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May 14th, 2008, 22:52
Pladio, there's a very good reason not to say anything.

Right now the most important thing is to defuse the tension and get the parties talking again. Condemnations of Hezbollah will simply piss them off, bring up accusations of foreign interference, and make this more difficult, increasing the likelihood of further, and worse, flare-ups.

Don't forget that they said that they will abandon respect for any red lines they've respected thus far at the first sign of American interference. I take this to mean that they will simply seize power through a military coup and have the Lebanese government shot, imprisoned, or exiled. I'm inclined to take them at their word.

They have the capability to do this, and I believe they've just demonstrated that they're willing to do this too, if backed into a corner. That would plunge the country into civil war that would certainly last years, and given the amount of heavy weaponry currently there, wreak at least as much destruction as the previous 15 years of it.

Therefore, no high-minded condemnations of anyone just now. Pretty please?
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May 14th, 2008, 23:59
Originally Posted by magerette View Post
I don't know, I can't think of any post WWII successes, V7, using a "foreign army." Japan is always used as a positive example, but that is surely a very unique success due as much to the adaptability and cohesion of the Japanese people.I suppose you might point to the NATO Bosnia intervention, but I don't know how fully fledged a success that is considered; you probably have a better grasp than me.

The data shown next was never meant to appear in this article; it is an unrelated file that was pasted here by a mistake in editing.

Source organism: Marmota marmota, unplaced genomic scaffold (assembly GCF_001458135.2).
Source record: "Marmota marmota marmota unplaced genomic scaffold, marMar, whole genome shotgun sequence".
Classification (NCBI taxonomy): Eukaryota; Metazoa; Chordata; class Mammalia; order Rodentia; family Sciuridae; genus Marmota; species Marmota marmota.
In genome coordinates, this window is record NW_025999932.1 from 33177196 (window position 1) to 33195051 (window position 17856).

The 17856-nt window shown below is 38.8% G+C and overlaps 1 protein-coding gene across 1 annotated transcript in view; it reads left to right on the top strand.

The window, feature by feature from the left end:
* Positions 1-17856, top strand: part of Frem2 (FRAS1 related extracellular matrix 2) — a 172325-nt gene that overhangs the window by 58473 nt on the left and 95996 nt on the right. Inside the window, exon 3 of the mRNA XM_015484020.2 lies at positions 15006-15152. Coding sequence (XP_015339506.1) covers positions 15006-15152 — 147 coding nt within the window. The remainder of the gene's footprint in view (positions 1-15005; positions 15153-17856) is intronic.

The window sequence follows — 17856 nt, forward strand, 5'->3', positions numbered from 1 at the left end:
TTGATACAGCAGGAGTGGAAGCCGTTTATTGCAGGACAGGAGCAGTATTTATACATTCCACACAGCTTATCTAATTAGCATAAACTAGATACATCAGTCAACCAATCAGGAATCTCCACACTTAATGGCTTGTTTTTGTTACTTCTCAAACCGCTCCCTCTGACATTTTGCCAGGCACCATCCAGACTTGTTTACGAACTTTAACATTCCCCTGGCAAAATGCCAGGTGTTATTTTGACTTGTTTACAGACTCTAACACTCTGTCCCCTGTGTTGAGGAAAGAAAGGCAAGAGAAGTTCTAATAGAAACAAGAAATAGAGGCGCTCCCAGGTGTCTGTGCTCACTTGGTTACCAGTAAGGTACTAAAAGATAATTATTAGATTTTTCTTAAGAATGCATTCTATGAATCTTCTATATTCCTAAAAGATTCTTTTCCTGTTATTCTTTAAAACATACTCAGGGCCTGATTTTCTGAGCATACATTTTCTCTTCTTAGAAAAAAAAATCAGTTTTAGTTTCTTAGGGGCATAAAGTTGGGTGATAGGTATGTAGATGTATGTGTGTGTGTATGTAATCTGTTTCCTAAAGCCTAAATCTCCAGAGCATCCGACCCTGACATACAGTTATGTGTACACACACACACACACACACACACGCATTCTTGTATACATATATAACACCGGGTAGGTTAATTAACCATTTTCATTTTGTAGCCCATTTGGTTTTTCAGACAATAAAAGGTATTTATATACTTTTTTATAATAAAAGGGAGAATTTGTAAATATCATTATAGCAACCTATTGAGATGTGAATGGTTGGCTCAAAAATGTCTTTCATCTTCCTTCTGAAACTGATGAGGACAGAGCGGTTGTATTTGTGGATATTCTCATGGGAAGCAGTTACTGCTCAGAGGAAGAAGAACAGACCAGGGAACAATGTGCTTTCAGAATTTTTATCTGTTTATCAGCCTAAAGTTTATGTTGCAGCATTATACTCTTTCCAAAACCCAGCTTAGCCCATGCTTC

Korea, Taiwan, Panama, 'we won the cold war' is a bunch of rubbish but the US deserves credit in Europe too. As a general rule I'm pretty sceptical about trying to shape other countries politics but its not unique to Bush and I don't believe its always the disaster being painted above. I'm not sure whether I'd score the results as a net positive or negative yes, as Mao said when asked about the impact of the French revolution its too early to tell.
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May 15th, 2008, 03:33
But they're not even high-minded … Everyone can see that Hezbollah killed Lebanese people and went close to a coup d'état. The reasons Hezbollah didn't are clear, but any other group acting this way would have been condemned by the whole western world.
The US already spoke their mind (well, they said something)… The rest of the world kept quiet…
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May 15th, 2008, 07:31
Yes, and they had the sense to keep quiet because they realize they have zero leverage with Hezbollah to back up their condemnations, and wagging fingers at them in public will simply serve to escalate rather than defuse tensions in Lebanon right now. And the last thing Lebanon needs is an escalation of tensions.

I doubt anyone outside the Middle East is scared of Hezbollah hurting *them* — however, they are scared of Hezbollah hurting Lebanon. That's a very, very good reason to keep a lid on it for the time being.
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May 15th, 2008, 07:34
Originally Posted by V7 View Post